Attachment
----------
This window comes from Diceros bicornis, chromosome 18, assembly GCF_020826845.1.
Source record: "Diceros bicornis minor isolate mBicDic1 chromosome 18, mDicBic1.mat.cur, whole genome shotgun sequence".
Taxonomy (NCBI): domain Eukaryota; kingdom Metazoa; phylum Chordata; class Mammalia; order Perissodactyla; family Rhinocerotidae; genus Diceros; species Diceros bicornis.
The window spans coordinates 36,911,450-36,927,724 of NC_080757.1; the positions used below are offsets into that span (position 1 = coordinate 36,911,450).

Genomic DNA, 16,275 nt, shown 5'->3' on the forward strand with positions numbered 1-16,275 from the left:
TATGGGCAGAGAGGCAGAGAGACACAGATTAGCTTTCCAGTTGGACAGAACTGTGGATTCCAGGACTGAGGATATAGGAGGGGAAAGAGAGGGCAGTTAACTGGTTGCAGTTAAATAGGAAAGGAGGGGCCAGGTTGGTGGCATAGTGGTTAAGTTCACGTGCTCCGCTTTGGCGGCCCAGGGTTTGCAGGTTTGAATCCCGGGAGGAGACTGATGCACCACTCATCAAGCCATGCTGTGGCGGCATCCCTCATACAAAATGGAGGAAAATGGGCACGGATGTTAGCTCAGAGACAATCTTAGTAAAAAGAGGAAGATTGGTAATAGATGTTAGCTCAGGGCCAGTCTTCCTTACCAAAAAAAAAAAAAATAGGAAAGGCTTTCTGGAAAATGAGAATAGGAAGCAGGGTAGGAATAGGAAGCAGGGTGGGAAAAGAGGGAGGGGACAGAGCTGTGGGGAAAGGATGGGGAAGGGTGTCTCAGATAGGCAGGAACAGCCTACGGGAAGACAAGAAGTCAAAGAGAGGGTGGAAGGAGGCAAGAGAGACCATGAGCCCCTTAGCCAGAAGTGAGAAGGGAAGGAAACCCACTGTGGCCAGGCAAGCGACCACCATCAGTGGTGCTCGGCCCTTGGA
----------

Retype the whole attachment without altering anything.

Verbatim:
This window comes from Diceros bicornis, chromosome 18, assembly GCF_020826845.1.
Source record: "Diceros bicornis minor isolate mBicDic1 chromosome 18, mDicBic1.mat.cur, whole genome shotgun sequence".
Taxonomy (NCBI): domain Eukaryota; kingdom Metazoa; phylum Chordata; class Mammalia; order Perissodactyla; family Rhinocerotidae; genus Diceros; species Diceros bicornis.
The window spans coordinates 36,911,450-36,927,724 of NC_080757.1; the positions used below are offsets into that span (position 1 = coordinate 36,911,450).

Genomic DNA, 16,275 nt, shown 5'->3' on the forward strand with positions numbered 1-16,275 from the left:
TATGGGCAGAGAGGCAGAGAGACACAGATTAGCTTTCCAGTTGGACAGAACTGTGGATTCCAGGACTGAGGATATAGGAGGGGAAAGAGAGGGCAGTTAACTGGTTGCAGTTAAATAGGAAAGGAGGGGCCAGGTTGGTGGCATAGTGGTTAAGTTCACGTGCTCCGCTTTGGCGGCCCAGGGTTTGCAGGTTTGAATCCCGGGAGGAGACTGATGCACCACTCATCAAGCCATGCTGTGGCGGCATCCCTCATACAAAATGGAGGAAAATGGGCACGGATGTTAGCTCAGAGACAATCTTAGTAAAAAGAGGAAGATTGGTAATAGATGTTAGCTCAGGGCCAGTCTTCCTTACCAAAAAAAAAAAAAATAGGAAAGGCTTTCTGGAAAATGAGAATAGGAAGCAGGGTAGGAATAGGAAGCAGGGTGGGAAAAGAGGGAGGGGACAGAGCTGTGGGGAAAGGATGGGGAAGGGTGTCTCAGATAGGCAGGAACAGCCTACGGGAAGACAAGAAGTCAAAGAGAGGGTGGAAGGAGGCAAGAGAGACCATGAGCCCCTTAGCCAGAAGTGAGAAGGGAAGGAAACCCACTGTGGCCAGGCAAGCGACCACCATCAGTGGTGCTCGGCCCTTGGA